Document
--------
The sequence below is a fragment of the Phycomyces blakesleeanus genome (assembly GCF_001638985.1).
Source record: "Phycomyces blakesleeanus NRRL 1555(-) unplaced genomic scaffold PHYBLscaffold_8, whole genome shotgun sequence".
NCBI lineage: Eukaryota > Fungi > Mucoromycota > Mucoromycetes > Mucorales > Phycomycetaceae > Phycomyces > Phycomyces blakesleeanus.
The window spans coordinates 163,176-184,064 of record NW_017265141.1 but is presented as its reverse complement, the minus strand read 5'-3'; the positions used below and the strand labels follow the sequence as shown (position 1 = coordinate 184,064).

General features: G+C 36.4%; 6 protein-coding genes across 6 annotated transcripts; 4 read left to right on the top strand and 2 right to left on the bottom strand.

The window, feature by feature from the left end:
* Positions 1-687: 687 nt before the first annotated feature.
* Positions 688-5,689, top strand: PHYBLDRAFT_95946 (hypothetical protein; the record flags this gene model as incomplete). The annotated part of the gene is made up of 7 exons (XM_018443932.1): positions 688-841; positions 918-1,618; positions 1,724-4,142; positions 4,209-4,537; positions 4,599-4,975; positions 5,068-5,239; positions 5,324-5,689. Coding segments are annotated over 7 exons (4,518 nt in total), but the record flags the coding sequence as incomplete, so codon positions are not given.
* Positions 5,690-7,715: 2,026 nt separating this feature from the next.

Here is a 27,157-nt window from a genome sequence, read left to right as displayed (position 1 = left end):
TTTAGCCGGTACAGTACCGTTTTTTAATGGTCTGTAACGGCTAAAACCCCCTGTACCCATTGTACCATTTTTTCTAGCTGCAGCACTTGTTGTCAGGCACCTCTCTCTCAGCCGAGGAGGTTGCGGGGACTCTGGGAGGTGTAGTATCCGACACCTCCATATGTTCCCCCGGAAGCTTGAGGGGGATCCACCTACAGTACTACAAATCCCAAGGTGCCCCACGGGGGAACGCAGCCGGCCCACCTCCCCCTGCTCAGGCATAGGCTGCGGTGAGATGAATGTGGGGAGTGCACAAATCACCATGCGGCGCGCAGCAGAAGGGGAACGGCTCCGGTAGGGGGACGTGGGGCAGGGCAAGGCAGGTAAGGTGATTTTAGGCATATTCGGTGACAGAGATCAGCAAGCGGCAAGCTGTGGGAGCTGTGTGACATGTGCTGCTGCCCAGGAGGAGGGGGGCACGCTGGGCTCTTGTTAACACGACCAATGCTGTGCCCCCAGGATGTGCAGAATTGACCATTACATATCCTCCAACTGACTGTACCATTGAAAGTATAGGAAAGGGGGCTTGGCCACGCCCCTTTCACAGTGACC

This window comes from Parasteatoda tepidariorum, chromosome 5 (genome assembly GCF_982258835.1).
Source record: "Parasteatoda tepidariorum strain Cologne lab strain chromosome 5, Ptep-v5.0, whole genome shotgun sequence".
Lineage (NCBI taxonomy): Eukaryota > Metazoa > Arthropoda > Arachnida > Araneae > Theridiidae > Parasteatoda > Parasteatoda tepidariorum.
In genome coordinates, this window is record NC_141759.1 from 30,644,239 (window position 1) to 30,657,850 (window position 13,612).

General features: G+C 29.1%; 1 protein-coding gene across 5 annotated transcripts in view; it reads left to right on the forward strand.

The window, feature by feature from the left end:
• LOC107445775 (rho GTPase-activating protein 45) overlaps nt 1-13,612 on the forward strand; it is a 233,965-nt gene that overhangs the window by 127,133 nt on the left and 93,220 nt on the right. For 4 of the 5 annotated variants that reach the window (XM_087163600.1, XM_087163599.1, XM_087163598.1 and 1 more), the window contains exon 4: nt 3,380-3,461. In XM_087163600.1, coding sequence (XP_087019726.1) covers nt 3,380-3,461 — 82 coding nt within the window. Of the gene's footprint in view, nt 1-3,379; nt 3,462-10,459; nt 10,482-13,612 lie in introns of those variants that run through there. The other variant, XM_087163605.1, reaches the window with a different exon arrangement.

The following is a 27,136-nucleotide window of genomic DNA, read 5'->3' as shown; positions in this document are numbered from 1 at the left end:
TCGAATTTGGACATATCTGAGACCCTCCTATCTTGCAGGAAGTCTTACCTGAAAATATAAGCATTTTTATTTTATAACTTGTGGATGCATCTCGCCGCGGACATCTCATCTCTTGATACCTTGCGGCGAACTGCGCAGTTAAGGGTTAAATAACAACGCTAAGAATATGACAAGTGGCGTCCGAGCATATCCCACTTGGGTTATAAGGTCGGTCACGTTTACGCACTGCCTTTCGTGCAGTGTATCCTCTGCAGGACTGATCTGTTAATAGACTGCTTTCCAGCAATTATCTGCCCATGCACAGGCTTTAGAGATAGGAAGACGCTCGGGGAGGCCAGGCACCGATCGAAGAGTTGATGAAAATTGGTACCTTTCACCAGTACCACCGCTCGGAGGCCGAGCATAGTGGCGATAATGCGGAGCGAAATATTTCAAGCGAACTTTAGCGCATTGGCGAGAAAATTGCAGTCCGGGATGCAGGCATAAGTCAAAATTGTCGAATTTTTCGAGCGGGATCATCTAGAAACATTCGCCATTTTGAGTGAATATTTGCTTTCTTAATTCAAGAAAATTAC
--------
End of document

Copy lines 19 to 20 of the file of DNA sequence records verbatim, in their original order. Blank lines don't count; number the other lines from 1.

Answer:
The following is a 27,136-nucleotide window of genomic DNA, read 5'->3' as shown; positions in this document are numbered from 1 at the left end:
TCGAATTTGGACATATCTGAGACCCTCCTATCTTGCAGGAAGTCTTACCTGAAAATATAAGCATTTTTATTTTATAACTTGTGGATGCATCTCGCCGCGGACATCTCATCTCTTGATACCTTGCGGCGAACTGCGCAGTTAAGGGTTAAATAACAACGCTAAGAATATGACAAGTGGCGTCCGAGCATATCCCACTTGGGTTATAAGGTCGGTCACGTTTACGCACTGCCTTTCGTGCAGTGTATCCTCTGCAGGACTGATCTGTTAATAGACTGCTTTCCAGCAATTATCTGCCCATGCACAGGCTTTAGAGATAGGAAGACGCTCGGGGAGGCCAGGCACCGATCGAAGAGTTGATGAAAATTGGTACCTTTCACCAGTACCACCGCTCGGAGGCCGAGCATAGTGGCGATAATGCGGAGCGAAATATTTCAAGCGAACTTTAGCGCATTGGCGAGAAAATTGCAGTCCGGGATGCAGGCATAAGTCAAAATTGTCGAATTTTTCGAGCGGGATCATCTAGAAACATTCGCCATTTTGAGTGAATATTTGCTTTCTTAATTCAAGAAAATTAC